Inductance Measurement

The common mode of failure in an inductor is an open. To check the integrity of an inductor, it must be removed from the circuit and tested as an isolated component just like the capacitor. If there is an open in the inductor, a simple check with an ohmmeter will show it as an open circuit with infinite resistance. If in fact the inductor is in good condition, then the ohmmeter will indicate the resistance of the coil.

On occasions, the inductor will fail due to overheating. When the inductor is overheated, it is possible for the insulation covering the wire in the coil to melt, causing a short. The effects of a shorted coil are that of reducing the number of turns. At this point, further testing of the inductor must be done with test equipment not covered in this text.

Troubleshooting the Open Faults in Series Circuit

One of the most common modes of failure is the “open" circuit. A component, such as a resistor, can overheat due to the power rating being exceeded. Other more frustrating problems can happen when a “cold" solder joint cracks leaving a wire disconnected from a relay or connector. This type of damage can occur during routine maintenance after a technician has accessed an area for inspections. In many cases, there is no visual indication that a failure has occurred, and the soon-to-be-frustrated technician is unaware that there is a problem until power is reapplied to the aircraft in the final days leading up to aircraft delivery and scheduled operations.

The first example is a simplified diagram shown in Figures 10-165 through 10-167. The circuit depicted in Figure 10-165 is designed to cause current to flow through a lamp, but because of the open resistor, the lamp will not light. To locate this open, a voltmeter or an ohmmeter should be used.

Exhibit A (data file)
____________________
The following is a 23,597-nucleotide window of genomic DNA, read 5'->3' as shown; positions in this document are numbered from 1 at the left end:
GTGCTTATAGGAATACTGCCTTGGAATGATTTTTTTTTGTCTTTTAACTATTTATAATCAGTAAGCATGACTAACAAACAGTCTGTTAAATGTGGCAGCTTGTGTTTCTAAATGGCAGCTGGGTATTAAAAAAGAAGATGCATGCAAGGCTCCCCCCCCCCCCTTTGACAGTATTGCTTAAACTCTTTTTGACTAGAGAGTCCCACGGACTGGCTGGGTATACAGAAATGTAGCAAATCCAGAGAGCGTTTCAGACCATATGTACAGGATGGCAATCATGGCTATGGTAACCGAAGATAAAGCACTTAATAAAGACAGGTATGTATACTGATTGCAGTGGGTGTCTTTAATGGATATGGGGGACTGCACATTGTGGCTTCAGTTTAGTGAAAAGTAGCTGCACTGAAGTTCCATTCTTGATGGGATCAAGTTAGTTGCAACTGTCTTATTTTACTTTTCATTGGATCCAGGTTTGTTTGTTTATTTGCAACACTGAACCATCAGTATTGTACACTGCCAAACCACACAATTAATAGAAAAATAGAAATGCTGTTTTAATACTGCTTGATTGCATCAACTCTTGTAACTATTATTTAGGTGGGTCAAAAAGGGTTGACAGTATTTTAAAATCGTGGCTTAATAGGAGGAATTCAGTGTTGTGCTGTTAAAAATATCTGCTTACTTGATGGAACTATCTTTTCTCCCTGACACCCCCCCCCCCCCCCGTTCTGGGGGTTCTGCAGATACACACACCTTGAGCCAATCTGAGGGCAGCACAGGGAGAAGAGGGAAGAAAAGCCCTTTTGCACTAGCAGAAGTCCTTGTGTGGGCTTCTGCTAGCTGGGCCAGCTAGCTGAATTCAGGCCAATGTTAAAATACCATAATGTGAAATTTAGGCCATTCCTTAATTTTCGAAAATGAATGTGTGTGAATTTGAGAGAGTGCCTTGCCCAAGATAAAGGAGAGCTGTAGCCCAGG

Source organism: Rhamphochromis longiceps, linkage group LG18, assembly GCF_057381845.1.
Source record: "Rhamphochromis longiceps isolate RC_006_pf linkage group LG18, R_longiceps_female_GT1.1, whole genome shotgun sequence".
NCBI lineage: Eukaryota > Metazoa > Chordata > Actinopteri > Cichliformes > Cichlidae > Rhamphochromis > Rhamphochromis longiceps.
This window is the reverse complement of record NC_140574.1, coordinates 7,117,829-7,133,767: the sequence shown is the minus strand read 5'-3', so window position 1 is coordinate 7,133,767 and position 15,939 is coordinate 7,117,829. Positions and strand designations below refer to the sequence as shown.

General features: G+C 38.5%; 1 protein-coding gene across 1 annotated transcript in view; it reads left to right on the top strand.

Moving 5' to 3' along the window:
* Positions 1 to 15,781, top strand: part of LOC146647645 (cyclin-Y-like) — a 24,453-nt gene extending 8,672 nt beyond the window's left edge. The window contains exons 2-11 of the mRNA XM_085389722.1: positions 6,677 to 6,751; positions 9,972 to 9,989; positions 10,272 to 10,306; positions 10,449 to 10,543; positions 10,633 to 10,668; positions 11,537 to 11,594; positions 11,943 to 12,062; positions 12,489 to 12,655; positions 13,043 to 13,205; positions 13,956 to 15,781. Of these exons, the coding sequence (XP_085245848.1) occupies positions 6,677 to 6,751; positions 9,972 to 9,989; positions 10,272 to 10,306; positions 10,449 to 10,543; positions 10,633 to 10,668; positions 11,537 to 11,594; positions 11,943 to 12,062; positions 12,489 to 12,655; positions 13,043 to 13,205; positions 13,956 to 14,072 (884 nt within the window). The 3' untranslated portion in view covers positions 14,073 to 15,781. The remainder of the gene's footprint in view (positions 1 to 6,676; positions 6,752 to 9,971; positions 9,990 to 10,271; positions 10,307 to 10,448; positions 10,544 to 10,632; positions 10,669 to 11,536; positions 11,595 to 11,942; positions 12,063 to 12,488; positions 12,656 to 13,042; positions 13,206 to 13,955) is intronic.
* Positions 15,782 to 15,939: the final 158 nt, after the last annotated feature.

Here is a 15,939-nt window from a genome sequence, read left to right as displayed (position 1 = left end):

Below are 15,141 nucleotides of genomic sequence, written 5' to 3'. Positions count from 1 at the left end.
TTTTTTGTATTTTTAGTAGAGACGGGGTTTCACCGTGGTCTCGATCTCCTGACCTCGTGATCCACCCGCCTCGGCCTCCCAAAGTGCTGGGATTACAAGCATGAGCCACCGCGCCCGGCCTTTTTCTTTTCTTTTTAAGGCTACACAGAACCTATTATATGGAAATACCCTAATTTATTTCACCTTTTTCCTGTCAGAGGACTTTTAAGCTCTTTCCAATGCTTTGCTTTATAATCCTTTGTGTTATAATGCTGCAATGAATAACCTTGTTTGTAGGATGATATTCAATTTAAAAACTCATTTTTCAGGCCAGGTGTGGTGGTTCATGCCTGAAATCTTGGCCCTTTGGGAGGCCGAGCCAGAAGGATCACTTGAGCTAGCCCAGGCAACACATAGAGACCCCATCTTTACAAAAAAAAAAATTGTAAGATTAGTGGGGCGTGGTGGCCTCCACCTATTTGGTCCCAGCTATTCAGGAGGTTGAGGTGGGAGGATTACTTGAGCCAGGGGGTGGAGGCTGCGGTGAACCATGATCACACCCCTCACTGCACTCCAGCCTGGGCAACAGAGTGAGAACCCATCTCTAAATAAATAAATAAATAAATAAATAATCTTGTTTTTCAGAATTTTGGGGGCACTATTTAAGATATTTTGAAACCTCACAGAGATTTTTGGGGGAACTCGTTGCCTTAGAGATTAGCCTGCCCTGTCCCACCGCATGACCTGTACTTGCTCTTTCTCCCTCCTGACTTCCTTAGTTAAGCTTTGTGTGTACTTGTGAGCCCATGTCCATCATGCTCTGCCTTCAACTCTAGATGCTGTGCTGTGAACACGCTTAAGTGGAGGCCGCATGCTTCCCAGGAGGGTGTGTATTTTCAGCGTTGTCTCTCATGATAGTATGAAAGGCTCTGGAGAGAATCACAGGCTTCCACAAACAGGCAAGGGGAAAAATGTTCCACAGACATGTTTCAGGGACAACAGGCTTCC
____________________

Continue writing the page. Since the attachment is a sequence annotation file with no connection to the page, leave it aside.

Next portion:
Tracing Opens with the Voltmeter

A general procedure to follow in this case is to measure the voltage drop across each component in the circuit, keeping in mind the following points. If there is an open in a series circuit, then the voltage drops on sides of the component. In this case, the total voltage must appear across the open resistor as per Kirchhoff’s voltage law.

If a voltmeter is connected across the lamp, as shown in Figure 10-166, the voltmeter will read zero. Since no current can flow in the circuit because of the open resistor, there is no voltage drop across the lamp indicating that the lamp is good.

Next, the voltmeter is connected across the open resistor, as shown in Figure 10-167. The voltmeter has closed the circuit by shunting (paralleling) the burned out resistor, allowing current to flow. Current will flow from the negative terminal of the battery, through the switch, through the voltmeter and the lamp, back to the positive terminal of the battery. However, the resistance of the voltmeter is so high that only a very small current flows in the circuit. The current is too small to light the lamp, but the voltmeter will read the battery voltage.

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